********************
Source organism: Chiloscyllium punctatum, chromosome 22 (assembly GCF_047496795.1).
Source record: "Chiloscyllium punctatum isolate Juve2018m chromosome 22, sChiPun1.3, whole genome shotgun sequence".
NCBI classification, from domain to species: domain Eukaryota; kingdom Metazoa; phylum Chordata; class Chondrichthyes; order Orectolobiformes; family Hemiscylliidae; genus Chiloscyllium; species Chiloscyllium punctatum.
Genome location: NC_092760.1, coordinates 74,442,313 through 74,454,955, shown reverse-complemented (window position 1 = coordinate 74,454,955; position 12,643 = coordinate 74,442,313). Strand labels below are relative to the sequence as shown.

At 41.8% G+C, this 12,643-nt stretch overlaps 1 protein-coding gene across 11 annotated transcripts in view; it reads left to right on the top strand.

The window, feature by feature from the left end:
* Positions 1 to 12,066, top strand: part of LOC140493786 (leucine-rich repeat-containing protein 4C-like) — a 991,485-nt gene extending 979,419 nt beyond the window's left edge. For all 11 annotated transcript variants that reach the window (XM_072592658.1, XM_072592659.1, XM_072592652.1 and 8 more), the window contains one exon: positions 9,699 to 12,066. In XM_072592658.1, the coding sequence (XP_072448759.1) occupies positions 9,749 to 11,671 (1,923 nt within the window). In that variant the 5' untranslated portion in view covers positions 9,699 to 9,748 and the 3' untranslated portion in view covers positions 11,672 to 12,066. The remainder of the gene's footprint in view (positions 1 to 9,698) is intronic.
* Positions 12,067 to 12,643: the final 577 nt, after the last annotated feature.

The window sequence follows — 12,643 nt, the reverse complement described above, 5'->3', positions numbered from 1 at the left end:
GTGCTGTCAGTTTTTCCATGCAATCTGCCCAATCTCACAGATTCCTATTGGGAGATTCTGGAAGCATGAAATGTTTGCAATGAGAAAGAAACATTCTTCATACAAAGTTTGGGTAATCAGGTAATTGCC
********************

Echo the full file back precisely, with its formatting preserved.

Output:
Source organism: Chiloscyllium punctatum, chromosome 22 (assembly GCF_047496795.1).
Source record: "Chiloscyllium punctatum isolate Juve2018m chromosome 22, sChiPun1.3, whole genome shotgun sequence".
NCBI classification, from domain to species: domain Eukaryota; kingdom Metazoa; phylum Chordata; class Chondrichthyes; order Orectolobiformes; family Hemiscylliidae; genus Chiloscyllium; species Chiloscyllium punctatum.
Genome location: NC_092760.1, coordinates 74,442,313 through 74,454,955, shown reverse-complemented (window position 1 = coordinate 74,454,955; position 12,643 = coordinate 74,442,313). Strand labels below are relative to the sequence as shown.

At 41.8% G+C, this 12,643-nt stretch overlaps 1 protein-coding gene across 11 annotated transcripts in view; it reads left to right on the top strand.

The window, feature by feature from the left end:
* Positions 1 to 12,066, top strand: part of LOC140493786 (leucine-rich repeat-containing protein 4C-like) — a 991,485-nt gene extending 979,419 nt beyond the window's left edge. For all 11 annotated transcript variants that reach the window (XM_072592658.1, XM_072592659.1, XM_072592652.1 and 8 more), the window contains one exon: positions 9,699 to 12,066. In XM_072592658.1, the coding sequence (XP_072448759.1) occupies positions 9,749 to 11,671 (1,923 nt within the window). In that variant the 5' untranslated portion in view covers positions 9,699 to 9,748 and the 3' untranslated portion in view covers positions 11,672 to 12,066. The remainder of the gene's footprint in view (positions 1 to 9,698) is intronic.
* Positions 12,067 to 12,643: the final 577 nt, after the last annotated feature.

The window sequence follows — 12,643 nt, the reverse complement described above, 5'->3', positions numbered from 1 at the left end:
GTGCTGTCAGTTTTTCCATGCAATCTGCCCAATCTCACAGATTCCTATTGGGAGATTCTGGAAGCATGAAATGTTTGCAATGAGAAAGAAACATTCTTCATACAAAGTTTGGGTAATCAGGTAATTGCC